Forgiveness on the Mountain

This poignant reflection was written by a friend of mine who chooses to remain anonymous. Her story is so beautiful, I feel compelled to share it with you this week. Here is a tale of how one woman found a way to release the past.

It was January and surprisingly warm in the mountains for this time of the year.  But the air was still cool enough to make her gasp each time she pulled in a breath.  And though it hasn’t snowed in weeks there were still patches of white frozen in place.  There she sat, at the top of the hill where the wise woman had sent her to talk to Father Wind.  To seek his forgiveness and her own, to let him cleanse her of her sins.

There were two, she admitted to very few.   Two times she was stupid.  Two times she sought to clear herself of the responsibility.  And though she could rationalize the reasons, that didn’t stop the guilt nor the grief at what she’d done.  And so on this beautiful blue morning she sat on a boulder, all alone.  With only the wind calling out from the trees.

And she let herself sink down, into the past.

To a time when she was 19, in love with her first partner.  So grateful to have him, so overcome by the sensations of her body, the freedom she felt in letting herself go in the moment.  She gave in to her desire, to her lust, to her need for him.  She let herself believe it was safe, and she took him inside of her – hot and pulsing, and hers. 

And so, she could find forgiveness for the first.  For being young and naive and in love.  In need of him.  But he had no interest in being a father, and so she gave in.

The second time she held him in her arms.  This time she let herself believe it would be safe if he pulled out and released his seed beyond.  Her love for him, need for him, had only intensified over the years.  How he would beg her to let him be inside of her with no barrier.  To feel her heat, her wetness, her desire for him.  He wore her down, and so she let him.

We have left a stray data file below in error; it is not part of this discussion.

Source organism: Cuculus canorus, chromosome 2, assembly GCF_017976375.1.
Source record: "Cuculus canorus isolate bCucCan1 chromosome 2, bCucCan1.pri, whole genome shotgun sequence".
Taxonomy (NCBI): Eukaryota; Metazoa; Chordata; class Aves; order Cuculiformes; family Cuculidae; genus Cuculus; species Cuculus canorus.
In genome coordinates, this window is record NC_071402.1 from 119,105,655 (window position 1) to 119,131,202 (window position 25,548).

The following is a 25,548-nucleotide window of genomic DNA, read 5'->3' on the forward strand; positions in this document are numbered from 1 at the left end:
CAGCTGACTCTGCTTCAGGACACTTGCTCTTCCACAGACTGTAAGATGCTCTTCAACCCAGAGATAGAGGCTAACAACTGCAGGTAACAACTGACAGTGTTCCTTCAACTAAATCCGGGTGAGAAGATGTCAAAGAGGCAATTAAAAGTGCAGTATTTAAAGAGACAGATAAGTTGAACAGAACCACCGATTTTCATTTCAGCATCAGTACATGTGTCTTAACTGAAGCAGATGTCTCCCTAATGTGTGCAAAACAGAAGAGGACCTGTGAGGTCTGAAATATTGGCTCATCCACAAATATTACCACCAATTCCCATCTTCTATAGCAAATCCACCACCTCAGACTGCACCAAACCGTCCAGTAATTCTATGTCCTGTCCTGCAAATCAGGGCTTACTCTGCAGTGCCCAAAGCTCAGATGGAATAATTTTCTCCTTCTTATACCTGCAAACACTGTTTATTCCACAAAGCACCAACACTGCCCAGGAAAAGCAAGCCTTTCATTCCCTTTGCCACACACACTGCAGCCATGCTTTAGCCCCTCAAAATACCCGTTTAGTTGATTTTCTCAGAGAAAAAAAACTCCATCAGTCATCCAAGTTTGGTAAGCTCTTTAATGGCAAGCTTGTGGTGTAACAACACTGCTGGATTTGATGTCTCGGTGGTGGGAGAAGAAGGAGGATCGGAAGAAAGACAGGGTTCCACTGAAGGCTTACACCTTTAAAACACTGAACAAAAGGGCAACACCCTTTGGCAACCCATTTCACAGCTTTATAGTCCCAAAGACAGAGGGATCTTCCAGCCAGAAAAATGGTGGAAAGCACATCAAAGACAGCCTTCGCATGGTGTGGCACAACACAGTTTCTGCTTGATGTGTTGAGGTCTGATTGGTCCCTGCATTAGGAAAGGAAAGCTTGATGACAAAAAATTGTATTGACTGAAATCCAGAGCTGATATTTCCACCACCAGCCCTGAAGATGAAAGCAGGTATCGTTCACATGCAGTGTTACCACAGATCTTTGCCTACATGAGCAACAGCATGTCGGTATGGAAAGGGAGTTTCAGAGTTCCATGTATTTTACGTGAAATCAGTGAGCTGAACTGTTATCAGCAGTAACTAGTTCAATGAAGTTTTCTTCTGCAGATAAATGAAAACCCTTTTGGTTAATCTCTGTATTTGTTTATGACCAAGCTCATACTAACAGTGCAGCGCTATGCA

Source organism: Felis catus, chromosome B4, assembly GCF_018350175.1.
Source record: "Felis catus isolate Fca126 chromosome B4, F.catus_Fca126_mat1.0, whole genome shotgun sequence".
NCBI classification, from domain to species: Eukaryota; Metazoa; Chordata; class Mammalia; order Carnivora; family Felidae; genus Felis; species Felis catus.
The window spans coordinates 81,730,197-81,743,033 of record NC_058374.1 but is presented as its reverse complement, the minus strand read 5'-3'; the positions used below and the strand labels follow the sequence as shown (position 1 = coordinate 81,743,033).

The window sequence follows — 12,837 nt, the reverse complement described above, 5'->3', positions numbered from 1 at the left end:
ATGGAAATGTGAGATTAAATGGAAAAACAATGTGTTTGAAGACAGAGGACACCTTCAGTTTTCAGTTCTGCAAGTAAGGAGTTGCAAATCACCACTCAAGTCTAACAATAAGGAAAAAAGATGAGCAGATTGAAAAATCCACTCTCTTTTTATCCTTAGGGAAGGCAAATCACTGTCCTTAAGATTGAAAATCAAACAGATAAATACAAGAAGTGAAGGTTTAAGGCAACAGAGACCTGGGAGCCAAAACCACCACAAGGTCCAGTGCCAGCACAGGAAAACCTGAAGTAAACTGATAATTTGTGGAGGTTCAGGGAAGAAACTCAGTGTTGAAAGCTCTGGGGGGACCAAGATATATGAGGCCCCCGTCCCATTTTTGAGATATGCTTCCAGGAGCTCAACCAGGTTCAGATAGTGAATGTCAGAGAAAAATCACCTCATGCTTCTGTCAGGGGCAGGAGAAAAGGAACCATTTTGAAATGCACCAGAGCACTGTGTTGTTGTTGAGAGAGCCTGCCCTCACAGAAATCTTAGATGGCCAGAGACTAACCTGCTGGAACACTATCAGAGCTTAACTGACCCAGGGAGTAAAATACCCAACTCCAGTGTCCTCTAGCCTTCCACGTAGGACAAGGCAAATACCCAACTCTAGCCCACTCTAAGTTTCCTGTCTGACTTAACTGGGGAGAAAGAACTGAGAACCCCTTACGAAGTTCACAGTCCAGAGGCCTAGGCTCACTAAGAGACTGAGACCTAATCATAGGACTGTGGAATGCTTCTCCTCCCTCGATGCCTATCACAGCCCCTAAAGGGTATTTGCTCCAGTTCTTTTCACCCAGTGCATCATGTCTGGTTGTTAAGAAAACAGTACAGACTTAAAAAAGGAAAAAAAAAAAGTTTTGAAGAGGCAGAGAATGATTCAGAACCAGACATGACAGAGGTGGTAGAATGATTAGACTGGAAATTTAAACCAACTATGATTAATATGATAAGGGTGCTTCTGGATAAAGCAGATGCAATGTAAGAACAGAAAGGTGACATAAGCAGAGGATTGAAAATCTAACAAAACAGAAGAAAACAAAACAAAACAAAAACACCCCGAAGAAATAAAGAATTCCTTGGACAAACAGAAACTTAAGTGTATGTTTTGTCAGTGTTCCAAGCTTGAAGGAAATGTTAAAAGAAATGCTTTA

For a brief time, it was perfection.  He loved her, his hot breath on her neck, his thrusting filling the longing inside of her.  In his arms, she was desired, beautiful, his.  She was swept up, tossed about, before landing back down as he pulled out and she felt the warm fluid pulse on her belly. 

And so for a second time, she lay on the doctor’s table, looking up at a ceiling with a poster of a forest. Legs splayed, belly cramping, brain cringing as they sucked out blood, and tissue.

So  up on that mountain she sat that afternoon, as warm tears streamed down her face.  And she let them go one at a time.  Let the wind gather up their sweet spirits.  Spirits that had hovered around her all those years because she could not let them go. 

Deep in the pine forest that afternoon, the wind surrounded her, caressed her cheek, as she called out to it.  Called out to it to carry them carefully away, to let them find their peace here in the mountains.  And as the wind grew in strength and power, she called to it again. Swirling now, whipping at her face, cooling the hot tears, filling her lungs and pores with its cleansing. 

And the ones she would never hold in her arms were slowly released from her soul.

One by one, they opened their arms as the wind eased them out into the wilderness. Drifting further and further away.  Free.  At peace.

She sat there for a while longer after the wind had stilled, breathing in the cold air.  Deep full breaths that filled her lungs. 

And for the first time in so many years, she felt a little lighter.  She had found her way to forgiveness.  Up there, on the mountain top that afternoon, she had set them, and herself, free.


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